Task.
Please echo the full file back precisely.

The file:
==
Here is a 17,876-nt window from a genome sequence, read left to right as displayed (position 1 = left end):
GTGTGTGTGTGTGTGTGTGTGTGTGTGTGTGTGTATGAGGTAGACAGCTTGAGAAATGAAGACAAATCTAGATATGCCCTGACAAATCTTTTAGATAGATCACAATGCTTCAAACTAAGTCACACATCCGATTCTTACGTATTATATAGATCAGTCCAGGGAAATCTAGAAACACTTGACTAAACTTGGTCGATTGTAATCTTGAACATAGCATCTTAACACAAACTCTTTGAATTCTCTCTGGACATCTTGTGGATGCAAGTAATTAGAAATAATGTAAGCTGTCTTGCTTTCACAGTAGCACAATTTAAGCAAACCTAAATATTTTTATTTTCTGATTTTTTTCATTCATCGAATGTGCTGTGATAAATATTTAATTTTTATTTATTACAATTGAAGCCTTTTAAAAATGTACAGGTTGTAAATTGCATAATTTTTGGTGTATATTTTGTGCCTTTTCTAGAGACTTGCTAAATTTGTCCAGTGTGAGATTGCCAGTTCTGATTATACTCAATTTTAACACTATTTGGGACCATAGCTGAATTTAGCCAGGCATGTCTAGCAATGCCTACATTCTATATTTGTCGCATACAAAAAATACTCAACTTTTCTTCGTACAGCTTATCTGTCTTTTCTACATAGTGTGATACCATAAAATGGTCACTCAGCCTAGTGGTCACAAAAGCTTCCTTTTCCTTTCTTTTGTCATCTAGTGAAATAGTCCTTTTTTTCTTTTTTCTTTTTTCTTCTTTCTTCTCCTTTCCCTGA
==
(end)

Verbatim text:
Here is a 17,876-nt window from a genome sequence, read left to right as displayed (position 1 = left end):
GTGTGTGTGTGTGTGTGTGTGTGTGTGTGTGTGTATGAGGTAGACAGCTTGAGAAATGAAGACAAATCTAGATATGCCCTGACAAATCTTTTAGATAGATCACAATGCTTCAAACTAAGTCACACATCCGATTCTTACGTATTATATAGATCAGTCCAGGGAAATCTAGAAACACTTGACTAAACTTGGTCGATTGTAATCTTGAACATAGCATCTTAACACAAACTCTTTGAATTCTCTCTGGACATCTTGTGGATGCAAGTAATTAGAAATAATGTAAGCTGTCTTGCTTTCACAGTAGCACAATTTAAGCAAACCTAAATATTTTTATTTTCTGATTTTTTTCATTCATCGAATGTGCTGTGATAAATATTTAATTTTTATTTATTACAATTGAAGCCTTTTAAAAATGTACAGGTTGTAAATTGCATAATTTTTGGTGTATATTTTGTGCCTTTTCTAGAGACTTGCTAAATTTGTCCAGTGTGAGATTGCCAGTTCTGATTATACTCAATTTTAACACTATTTGGGACCATAGCTGAATTTAGCCAGGCATGTCTAGCAATGCCTACATTCTATATTTGTCGCATACAAAAAATACTCAACTTTTCTTCGTACAGCTTATCTGTCTTTTCTACATAGTGTGATACCATAAAATGGTCACTCAGCCTAGTGGTCACAAAAGCTTCCTTTTCCTTTCTTTTGTCATCTAGTGAAATAGTCCTTTTTTTCTTTTTTCTTTTTTCTTCTTTCTTCTCCTTTCCCTGA